The East Hampton Town Board has designated 13 properties located outside of historic districts as special landmarks, and it has also approved a law allowing the owners of those properties to build a second dwelling on the property to use up excess gross floor area as a perk in exchange for placing limitations on how the original, now-historic structures can be renovated, expanded or demolished.
The legislation, which was unanimously approved on December 7, was modeled after a law in East Hampton Village. Robert Hefner, East Hampton Town’s historic preservation consultant, previously described the law as “the only practical avenue” to the preservation of historic houses located outside of historic districts.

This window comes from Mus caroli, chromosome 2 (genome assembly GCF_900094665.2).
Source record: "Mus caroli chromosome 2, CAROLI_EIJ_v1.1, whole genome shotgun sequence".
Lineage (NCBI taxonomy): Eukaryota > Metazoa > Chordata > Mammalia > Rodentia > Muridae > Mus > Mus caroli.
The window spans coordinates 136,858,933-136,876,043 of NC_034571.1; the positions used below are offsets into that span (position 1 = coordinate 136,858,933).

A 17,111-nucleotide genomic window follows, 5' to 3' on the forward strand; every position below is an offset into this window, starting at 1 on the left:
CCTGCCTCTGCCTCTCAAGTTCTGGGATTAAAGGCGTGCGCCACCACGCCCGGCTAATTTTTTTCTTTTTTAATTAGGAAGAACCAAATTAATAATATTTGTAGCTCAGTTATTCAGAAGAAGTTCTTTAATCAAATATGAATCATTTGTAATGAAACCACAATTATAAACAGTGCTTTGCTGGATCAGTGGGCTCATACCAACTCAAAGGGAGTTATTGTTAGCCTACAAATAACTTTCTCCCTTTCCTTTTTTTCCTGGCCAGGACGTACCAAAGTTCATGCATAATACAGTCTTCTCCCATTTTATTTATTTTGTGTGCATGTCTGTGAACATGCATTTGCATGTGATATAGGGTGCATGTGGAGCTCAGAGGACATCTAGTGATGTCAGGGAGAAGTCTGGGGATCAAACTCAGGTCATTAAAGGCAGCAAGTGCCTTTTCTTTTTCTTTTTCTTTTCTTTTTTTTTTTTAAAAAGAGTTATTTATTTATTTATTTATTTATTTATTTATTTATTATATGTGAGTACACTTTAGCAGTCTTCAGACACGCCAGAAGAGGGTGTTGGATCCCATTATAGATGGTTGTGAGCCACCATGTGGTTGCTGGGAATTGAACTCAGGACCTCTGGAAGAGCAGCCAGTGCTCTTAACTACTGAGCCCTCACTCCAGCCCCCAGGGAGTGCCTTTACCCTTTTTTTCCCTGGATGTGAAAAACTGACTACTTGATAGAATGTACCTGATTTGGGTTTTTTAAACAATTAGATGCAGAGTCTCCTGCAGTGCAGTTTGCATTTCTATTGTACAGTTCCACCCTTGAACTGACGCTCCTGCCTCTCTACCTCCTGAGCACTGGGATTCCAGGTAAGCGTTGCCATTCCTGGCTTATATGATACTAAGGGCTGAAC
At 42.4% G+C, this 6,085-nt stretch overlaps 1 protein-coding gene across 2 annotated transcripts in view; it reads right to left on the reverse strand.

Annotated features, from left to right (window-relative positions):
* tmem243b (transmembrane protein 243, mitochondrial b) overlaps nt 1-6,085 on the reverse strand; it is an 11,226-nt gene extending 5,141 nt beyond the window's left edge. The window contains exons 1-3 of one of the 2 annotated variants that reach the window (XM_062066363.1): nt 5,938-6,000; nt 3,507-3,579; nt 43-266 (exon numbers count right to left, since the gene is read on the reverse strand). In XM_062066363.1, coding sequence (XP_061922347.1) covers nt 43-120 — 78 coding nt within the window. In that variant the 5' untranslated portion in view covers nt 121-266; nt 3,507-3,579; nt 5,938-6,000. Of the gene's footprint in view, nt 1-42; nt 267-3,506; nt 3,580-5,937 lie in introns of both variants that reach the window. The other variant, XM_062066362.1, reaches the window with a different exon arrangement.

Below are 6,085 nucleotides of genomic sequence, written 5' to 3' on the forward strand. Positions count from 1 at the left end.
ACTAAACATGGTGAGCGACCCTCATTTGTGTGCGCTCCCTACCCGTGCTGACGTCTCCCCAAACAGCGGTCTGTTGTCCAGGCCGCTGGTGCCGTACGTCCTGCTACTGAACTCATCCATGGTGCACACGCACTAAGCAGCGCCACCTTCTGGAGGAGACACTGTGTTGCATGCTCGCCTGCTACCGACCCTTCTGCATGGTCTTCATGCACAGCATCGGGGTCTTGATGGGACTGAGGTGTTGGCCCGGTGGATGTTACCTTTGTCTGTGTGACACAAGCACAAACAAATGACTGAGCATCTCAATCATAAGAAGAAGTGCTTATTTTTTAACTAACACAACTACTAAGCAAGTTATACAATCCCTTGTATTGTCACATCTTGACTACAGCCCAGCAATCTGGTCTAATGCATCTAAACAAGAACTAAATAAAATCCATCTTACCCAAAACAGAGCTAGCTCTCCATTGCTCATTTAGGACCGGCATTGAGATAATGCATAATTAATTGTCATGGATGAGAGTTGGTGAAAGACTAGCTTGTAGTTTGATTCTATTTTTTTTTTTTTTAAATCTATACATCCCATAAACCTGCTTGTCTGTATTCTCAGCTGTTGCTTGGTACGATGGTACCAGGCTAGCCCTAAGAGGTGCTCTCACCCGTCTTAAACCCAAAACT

Examples of the newly landmarked properties include the Nathan Miller House, built around the mid-19th century, which sits on 9.1 acres and takes up 8 percent of the parcel’s allowable gross floor area (GFA); the 18th-century Baker House, which sits on a 34,788-square-foot lot and takes up 40 percent of the parcel’s existing GFA; and the 1805 Elnathan Parsons House, built by Nathaniel Dominy V, which sits on a 102,707-square-foot lot and takes up 42 percent of the parcel’s allowable GFA.
Physical changes to the properties are now subject to Architectural Review Board approval, in exchange for the ability to build what the town now calls a “guest house” to use up the rest of the allowable GFA on those lots.